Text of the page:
A Quebec firm has solved a critical challenge for the aluminium industry, earning the 2014 Canadian Green Chemistry and Engineering Award (CSA Group Award for Organizations) from the Chemical Institute of Canada.
Orbite Aluminae’s high purity alumina production facility in Cap-Chat, Que. has been recognized with a green chemistry award. Photo credit: Orbite Aluminae Inc.
Orbite Aluminae Inc., based in Montreal, has come up with an alternative to the standard method of extracting aluminum from bauxite ore, which dates back to 1887. Known as the Bayer process, the ore is washed with heated sodium hydroxide, then subsequently cooled and treated with carbon dioxide, which yields alumina (Al2O3), the penultimate step of making aluminum metal. Unfortunately, for every tonne of alumina that is produced this way, as much as two tonnes of very high alkaline tailings are generated. Billions of tonnes of this “red mud” sit in holding ponds around the world, an amount that will continue to increase as long as the Bayer process is used.
However, Orbite’s innovation could stop or even reverse this flow of red mud. The company has developed an entirely new approach to alumina extraction, a technique that starts with acid dissolution of a variety of ores — including aluminous clay, kaolin, argilite and nepheline — followed by selective precipitation, hydrolysis and then acid recovery. In 2011, a Norwegian lab demonstrated that Orbite’s metallurgical-grade alumina can be used to produce aluminium ingots to the industry’s highest quality.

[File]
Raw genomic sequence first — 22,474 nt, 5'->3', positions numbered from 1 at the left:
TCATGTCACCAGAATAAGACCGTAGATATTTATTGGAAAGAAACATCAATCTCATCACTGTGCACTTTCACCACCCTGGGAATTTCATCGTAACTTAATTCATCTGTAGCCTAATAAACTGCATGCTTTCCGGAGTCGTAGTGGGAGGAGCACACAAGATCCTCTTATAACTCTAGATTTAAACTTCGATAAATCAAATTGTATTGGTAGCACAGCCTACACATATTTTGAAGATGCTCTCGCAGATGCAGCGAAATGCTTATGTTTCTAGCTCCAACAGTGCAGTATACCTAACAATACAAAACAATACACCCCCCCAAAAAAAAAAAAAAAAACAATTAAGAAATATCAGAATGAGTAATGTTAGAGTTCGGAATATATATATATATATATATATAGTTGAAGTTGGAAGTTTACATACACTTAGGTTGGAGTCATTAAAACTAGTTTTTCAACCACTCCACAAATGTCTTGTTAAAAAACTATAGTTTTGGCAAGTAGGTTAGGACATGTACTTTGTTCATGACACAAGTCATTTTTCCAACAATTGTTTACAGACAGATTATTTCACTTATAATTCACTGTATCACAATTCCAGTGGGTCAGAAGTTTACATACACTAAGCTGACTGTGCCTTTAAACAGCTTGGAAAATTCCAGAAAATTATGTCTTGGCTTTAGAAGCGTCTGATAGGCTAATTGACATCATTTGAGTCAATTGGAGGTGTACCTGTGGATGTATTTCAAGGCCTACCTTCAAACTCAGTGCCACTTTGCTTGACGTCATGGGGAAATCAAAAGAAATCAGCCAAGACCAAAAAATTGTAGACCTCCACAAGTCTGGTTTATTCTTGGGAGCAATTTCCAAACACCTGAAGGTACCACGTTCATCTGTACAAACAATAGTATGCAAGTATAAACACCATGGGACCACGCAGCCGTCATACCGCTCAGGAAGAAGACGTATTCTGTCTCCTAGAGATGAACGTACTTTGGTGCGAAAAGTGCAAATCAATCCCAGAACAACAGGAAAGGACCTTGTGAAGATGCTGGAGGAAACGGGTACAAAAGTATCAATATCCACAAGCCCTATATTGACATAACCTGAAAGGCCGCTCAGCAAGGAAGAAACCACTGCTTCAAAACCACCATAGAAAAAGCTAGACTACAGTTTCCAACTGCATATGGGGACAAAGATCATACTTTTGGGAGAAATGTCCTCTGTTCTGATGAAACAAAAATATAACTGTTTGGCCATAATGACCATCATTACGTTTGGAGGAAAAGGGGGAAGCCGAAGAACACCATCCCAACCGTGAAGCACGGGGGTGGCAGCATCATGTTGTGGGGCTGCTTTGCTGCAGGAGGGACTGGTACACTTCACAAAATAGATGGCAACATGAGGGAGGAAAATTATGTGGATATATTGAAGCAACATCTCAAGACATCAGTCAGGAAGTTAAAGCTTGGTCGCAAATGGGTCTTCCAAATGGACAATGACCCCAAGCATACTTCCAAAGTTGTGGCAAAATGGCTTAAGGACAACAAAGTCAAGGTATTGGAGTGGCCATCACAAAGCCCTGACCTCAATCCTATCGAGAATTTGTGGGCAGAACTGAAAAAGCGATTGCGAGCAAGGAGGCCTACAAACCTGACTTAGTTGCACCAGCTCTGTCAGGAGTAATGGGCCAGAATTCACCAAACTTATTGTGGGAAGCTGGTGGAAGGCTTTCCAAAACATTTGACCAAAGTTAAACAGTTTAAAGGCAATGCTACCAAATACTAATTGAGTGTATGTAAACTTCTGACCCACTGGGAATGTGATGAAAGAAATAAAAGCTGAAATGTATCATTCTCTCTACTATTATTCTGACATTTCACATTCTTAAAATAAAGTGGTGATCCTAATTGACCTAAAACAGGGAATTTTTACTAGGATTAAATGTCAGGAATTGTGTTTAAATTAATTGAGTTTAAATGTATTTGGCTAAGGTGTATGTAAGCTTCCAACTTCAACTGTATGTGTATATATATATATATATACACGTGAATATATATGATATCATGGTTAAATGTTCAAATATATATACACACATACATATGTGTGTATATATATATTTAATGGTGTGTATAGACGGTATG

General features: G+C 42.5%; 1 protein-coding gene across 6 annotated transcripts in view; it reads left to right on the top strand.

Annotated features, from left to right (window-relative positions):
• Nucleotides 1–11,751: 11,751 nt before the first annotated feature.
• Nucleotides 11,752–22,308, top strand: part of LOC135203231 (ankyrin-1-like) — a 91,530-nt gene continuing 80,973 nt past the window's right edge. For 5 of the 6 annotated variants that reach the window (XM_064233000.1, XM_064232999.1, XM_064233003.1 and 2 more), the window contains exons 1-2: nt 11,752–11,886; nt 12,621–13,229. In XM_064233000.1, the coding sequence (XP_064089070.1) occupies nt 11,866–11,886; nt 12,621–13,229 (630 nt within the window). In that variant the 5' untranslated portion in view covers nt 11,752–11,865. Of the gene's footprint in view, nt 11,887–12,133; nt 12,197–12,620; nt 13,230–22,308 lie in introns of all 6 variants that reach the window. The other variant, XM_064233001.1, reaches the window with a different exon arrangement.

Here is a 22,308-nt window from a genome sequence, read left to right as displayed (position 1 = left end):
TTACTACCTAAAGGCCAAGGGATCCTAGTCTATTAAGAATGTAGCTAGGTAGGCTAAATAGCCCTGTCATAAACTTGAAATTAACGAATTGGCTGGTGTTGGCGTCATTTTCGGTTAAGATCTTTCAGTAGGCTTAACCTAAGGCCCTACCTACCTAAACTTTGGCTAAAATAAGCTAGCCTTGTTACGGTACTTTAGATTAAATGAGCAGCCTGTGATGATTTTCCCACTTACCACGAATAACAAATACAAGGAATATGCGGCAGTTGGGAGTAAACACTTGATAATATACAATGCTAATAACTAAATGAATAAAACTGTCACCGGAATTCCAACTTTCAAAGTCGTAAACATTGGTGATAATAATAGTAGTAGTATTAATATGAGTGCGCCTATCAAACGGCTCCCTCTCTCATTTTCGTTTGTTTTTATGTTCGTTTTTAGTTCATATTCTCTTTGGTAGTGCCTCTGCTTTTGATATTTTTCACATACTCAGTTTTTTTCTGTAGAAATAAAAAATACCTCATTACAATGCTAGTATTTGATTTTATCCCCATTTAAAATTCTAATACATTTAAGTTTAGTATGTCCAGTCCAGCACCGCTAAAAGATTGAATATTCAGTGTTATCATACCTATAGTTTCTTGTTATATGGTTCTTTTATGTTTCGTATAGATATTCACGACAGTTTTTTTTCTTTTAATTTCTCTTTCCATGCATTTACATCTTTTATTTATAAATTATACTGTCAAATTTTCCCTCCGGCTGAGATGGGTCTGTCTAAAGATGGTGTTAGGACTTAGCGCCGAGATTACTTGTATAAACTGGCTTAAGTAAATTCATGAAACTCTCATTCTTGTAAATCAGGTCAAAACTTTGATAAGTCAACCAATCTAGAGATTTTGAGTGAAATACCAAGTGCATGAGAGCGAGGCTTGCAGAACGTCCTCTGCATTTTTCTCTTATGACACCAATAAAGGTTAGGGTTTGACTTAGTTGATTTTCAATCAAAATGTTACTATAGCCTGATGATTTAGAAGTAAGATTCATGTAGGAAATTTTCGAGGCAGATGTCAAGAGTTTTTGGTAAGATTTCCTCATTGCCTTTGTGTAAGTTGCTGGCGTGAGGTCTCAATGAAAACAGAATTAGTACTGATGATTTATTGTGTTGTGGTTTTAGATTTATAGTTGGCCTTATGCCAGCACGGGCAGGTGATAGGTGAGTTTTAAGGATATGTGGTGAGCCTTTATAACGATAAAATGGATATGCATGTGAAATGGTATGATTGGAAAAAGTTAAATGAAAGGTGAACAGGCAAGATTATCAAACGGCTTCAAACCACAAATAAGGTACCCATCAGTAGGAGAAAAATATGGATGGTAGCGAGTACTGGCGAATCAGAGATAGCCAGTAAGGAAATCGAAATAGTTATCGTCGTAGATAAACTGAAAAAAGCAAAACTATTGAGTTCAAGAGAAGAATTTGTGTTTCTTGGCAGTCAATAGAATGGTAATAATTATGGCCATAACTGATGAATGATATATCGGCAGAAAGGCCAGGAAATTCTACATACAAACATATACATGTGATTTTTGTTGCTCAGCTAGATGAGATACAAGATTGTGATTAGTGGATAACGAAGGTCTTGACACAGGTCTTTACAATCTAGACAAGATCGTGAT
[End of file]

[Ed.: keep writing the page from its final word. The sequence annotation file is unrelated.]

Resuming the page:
Above all, this output produces no red mud. In fact, the same process can be applied to that mud or to fly ash, extracting valuable metals and rare earths contained in existing stockpiles of this dangerous waste, while leaving behind a dry, inert powder that has only 10 percent of the original volume. “That’s what I call a truly disruptive technology,” says Robert Boily, the technology consultant who nominated Orbite for the award. “It’s totally different from how aluminium is currently made. Not only is it a green technology, it’s cost effective,” Boily says.
Boily had previously catalogued some of the most notorious cases of red mud disposal, such as the 2010 collapse of a red mud retaining wall that flooded rural areas of Hungary with about a million cubic metres of this material, killing nine people, injuring dozens of others and contaminating some 40 square kilometres of land as well as the lower Danube River. Boily’s extensive knowledge of the serious threat posed by production of this fundamental commodity made him all the more impressed by what Orbite had achieved. “Instead of using the traditional manufacturing process and wondering about what to do with the bauxite residue, they decided to get rid of that residue right from the start,” he says. “Nobody had questioned that process until Orbite came with this new technology. For me, it’s fantastic.”